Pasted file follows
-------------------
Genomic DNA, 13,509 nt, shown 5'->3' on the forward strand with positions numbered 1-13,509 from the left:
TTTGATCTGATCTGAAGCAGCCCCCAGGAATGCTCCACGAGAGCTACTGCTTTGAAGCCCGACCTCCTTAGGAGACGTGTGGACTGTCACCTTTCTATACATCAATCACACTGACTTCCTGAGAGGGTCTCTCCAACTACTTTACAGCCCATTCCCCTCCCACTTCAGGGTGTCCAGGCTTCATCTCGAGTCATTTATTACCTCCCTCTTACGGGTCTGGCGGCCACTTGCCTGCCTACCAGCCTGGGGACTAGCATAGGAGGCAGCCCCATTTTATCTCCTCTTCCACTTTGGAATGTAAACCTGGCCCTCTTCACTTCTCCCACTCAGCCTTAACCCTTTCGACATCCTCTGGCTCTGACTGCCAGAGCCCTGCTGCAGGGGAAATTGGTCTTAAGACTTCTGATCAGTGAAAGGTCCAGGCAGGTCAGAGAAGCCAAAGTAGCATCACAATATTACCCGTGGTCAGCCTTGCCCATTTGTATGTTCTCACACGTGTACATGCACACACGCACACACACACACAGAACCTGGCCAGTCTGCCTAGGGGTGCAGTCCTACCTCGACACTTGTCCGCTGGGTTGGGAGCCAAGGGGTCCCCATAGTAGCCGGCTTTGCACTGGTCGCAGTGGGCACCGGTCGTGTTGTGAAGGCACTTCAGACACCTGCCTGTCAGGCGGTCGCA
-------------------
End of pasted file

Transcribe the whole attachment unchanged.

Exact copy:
Genomic DNA, 13,509 nt, shown 5'->3' on the forward strand with positions numbered 1-13,509 from the left:
TTTGATCTGATCTGAAGCAGCCCCCAGGAATGCTCCACGAGAGCTACTGCTTTGAAGCCCGACCTCCTTAGGAGACGTGTGGACTGTCACCTTTCTATACATCAATCACACTGACTTCCTGAGAGGGTCTCTCCAACTACTTTACAGCCCATTCCCCTCCCACTTCAGGGTGTCCAGGCTTCATCTCGAGTCATTTATTACCTCCCTCTTACGGGTCTGGCGGCCACTTGCCTGCCTACCAGCCTGGGGACTAGCATAGGAGGCAGCCCCATTTTATCTCCTCTTCCACTTTGGAATGTAAACCTGGCCCTCTTCACTTCTCCCACTCAGCCTTAACCCTTTCGACATCCTCTGGCTCTGACTGCCAGAGCCCTGCTGCAGGGGAAATTGGTCTTAAGACTTCTGATCAGTGAAAGGTCCAGGCAGGTCAGAGAAGCCAAAGTAGCATCACAATATTACCCGTGGTCAGCCTTGCCCATTTGTATGTTCTCACACGTGTACATGCACACACGCACACACACACACAGAACCTGGCCAGTCTGCCTAGGGGTGCAGTCCTACCTCGACACTTGTCCGCTGGGTTGGGAGCCAAGGGGTCCCCATAGTAGCCGGCTTTGCACTGGTCGCAGTGGGCACCGGTCGTGTTGTGAAGGCACTTCAGACACCTGCCTGTCAGGCGGTCGCA